On October 23, 2008, this Court held a hearing on Plaintiff's application to restore his name on the ballot. At the hearing, Plaintiff clarified that he did not seek to invalidate an election law or procedure, did not question the one thousand signatures requirement, and was not arguing that a law or a party's actions were unconstitutional or otherwise violated a federal law. Rather, Plaintiff argued that the Court should overturn the state court's finding with respect to Plaintiff's signatures because the BOE was "overly technical" in its decision, and the state courts were incorrect in affirming the BOE's determination. At the hearing, Plaintiff stated that there was "gross error by the trial court" and that the alleged error "was repeated in the Appellate Division." Plaintiff additionally stated that Justice Weber "made several decisions in direct contradiction to precedent" and that those "issues were never heard by the Appellate Division." Finally, Plaintiff argued that the Appellate Court erred by failing to note that the "specifics were in fact" included in Plaintiff's petition. It became abundantly clear to the Court that Plaintiff sought a review of the decision of the state courts and did not have any independent federal basis for bringing his claim to this Court. Rather, Plaintiff stated on numerous instances that he believed the state courts erred by upholding the BOE's decision to invalidate Plaintiff's petition and by finding that the signatures did not comply with the election rules.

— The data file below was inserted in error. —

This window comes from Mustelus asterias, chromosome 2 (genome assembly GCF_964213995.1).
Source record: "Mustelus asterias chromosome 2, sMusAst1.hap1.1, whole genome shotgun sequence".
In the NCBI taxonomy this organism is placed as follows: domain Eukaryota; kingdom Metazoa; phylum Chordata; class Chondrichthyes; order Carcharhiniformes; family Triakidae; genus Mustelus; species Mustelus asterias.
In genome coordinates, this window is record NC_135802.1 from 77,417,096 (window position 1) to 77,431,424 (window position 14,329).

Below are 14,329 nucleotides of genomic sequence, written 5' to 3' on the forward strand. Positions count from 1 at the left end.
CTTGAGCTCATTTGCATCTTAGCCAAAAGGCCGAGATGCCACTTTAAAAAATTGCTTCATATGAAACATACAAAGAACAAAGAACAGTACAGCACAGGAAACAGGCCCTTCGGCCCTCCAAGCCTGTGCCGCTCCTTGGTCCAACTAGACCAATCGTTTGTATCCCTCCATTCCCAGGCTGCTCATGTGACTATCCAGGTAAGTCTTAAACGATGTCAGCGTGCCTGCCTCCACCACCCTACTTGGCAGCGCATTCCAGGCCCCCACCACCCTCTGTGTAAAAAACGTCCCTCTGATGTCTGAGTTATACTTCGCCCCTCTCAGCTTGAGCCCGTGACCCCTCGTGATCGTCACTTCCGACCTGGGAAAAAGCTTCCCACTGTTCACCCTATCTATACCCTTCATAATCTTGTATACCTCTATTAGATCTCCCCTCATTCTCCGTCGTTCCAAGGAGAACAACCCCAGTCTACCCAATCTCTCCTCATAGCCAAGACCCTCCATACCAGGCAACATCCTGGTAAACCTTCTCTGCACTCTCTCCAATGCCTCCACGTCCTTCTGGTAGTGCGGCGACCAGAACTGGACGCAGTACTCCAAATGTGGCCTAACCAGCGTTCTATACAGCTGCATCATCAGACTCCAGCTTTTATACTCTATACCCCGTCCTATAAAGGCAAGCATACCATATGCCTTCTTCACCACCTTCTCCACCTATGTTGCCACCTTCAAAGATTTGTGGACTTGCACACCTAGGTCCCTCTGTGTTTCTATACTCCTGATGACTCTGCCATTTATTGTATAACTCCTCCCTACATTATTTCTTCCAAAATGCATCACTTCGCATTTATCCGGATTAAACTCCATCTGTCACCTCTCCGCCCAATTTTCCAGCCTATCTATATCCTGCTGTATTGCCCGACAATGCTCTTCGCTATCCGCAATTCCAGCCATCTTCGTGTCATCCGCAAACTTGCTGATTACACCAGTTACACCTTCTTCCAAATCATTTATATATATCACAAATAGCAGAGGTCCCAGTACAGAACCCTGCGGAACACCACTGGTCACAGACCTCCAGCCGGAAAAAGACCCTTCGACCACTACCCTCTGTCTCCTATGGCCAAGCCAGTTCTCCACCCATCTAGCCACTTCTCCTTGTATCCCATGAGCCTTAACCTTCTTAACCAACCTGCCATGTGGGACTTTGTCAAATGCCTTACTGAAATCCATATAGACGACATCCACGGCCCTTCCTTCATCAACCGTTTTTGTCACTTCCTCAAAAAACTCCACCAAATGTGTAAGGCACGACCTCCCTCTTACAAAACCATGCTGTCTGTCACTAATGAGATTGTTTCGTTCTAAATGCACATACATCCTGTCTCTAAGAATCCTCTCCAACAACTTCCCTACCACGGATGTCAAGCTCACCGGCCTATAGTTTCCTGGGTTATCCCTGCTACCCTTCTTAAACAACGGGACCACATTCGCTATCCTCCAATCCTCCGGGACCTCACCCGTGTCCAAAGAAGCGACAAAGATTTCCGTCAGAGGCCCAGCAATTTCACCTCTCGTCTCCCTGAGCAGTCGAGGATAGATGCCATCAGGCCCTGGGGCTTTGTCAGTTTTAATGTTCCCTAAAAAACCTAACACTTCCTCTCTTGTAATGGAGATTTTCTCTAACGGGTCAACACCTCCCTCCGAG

After holding a hearing on this issue, this Court denied Plaintiff's application for a preliminary injunction because Plaintiff failed to show a likelihood of success on the merits. The Court found that Plaintiff already had a full and fair opportunity to present his arguments before the state courts, and, in fact, the state courts rendered a decision on the very same issue Plaintiff presents to this Court. Therefore, the Court found that Plaintiff's claims regarding the merits of his petition were barred by both the Rooker-Feldman doctrine and by issue preclusion.
Plaintiff subsequently filed a notice of appeal on October 20, 2008, and moved for reconsideration of this Court's Order on October 24, 2008. On November 3, 2008, the United States Court of Appeals for the Second Circuit affirmed this Court's Order, and on October 31, 2008, this Court denied Plaintiff's motion for reconsideration. The Court clarified that to the extent Plaintiff wished to bring an action based on unconstitutional delay or the constitutionality of a law or procedure, such action would be heard by the Court. However, to the extent that Plaintiff asked this Court to review a state court decision affirming the BOE's determination that Plaintiff did not have the required one thousand signatures for the 2008 election, the Court could not do so.
Sullivan and the BOE move separately to dismiss Plaintiff's Complaint in its entirety because Plaintiff has failed to set forth any grounds that would serve as a basis for subject matter jurisdiction. In addition to the absence of subject matter jurisdiction, Defendants argues that the Complaint fails to state a claim on which relief can be granted.